LIBERIA –Africa’s renowned Infectious Disease Scientist Dr. Dougbeh Christopher Nyan has been awarded a second patent by the United States Patent and Trademark Office (USPTO) for inventing a rapid diagnostic test that detects multiple infections in less than an hour.
Dr. Dougbeh Christopher Nyan has been issued a patent for his scientific invention dubbed “Methods for Rapid Detection and Identification of Viral Nucleic Acids” of infectious pathogens that is viral-specific and applicable to other pathogens in detecting genetic materials such as the RNA and DNA.
He also discovered an innovative Rapid Multiplex Real-Time Isothermal Amplification Method that specifically detects and simultaneous identifies multiple viral infections in less than an hour using one test.
Dr. Nyan received his first patent from the United States Patent and Trademark Office in 2018 for his invention of the rapid multiplex isothermal amplification diagnostic test which relates to the simultaneous detection and identification of pathogens.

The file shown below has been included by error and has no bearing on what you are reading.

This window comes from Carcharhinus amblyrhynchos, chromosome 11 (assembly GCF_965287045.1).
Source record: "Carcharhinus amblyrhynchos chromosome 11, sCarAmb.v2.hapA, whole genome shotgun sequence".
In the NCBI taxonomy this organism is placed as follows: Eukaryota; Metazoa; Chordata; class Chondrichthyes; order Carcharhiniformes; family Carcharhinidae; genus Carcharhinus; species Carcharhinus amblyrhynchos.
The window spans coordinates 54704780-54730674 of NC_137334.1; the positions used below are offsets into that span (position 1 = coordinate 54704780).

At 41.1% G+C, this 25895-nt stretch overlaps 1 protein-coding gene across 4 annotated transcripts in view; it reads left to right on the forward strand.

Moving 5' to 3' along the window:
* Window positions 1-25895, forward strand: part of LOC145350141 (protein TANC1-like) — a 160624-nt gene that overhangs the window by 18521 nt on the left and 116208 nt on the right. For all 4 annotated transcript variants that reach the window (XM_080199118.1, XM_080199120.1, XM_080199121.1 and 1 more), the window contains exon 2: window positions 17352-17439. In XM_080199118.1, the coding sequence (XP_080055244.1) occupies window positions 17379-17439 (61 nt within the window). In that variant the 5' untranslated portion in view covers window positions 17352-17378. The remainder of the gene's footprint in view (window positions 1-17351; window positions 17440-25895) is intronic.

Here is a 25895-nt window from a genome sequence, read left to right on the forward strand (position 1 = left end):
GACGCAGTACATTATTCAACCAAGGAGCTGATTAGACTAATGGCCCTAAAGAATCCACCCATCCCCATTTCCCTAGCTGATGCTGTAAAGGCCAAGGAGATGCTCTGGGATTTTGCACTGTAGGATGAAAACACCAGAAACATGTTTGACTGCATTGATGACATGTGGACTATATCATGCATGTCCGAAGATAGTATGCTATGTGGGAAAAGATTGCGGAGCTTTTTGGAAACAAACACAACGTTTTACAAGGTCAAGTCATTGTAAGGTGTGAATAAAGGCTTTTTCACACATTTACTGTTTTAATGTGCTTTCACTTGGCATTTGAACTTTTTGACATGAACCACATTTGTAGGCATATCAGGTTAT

Dr. Dougbeh Chris Nyan’s Multiplex Diagnostic Test is easy to perform, portable and can be used globally as well as affordable for resource challenged settings around the world.
In addition, the test can detect and differentiate infections causing infectious diseases since several infectious diseases may have similar clinical symptoms like HIV, Ebola, Malaria, the Coronaviruses, Dengue, Hepatitis viruses and many more.
Chief Medical and Scientific Officer of Shufflex Biomed Dr. Nyan acknowledged that the new patent is a milestone achievement of his scientific team’s hard work and innovation in diagnostics.
The second patent adds to Shufflex Biomed’s portfolio and ultimately increases the value of the start-up to a multimillion-dollar company as the Shufflex diagnostic kits are at the pre-production stage.
He said that the second patent by the United States Patent and Trademark Office adds to team’s arsenal of tools in detecting and combating infectious diseases, epidemics and pandemics on the African continent as well as the world at large.
“I am very thankful to the governments of the US and Germany for my medical education, scientific training, and urge African governments to create an enabling environment that will utilize and promote science and technology on the continent,” he added.
Earlier on, he was honored with the 2017 African Innovation Special Prize for Social Impact winner and his scientific works have been published in reputable scientific journals such as Nature, the International Journal of Infectious Disease, Clinical Infectious Diseases and Neuropeptides
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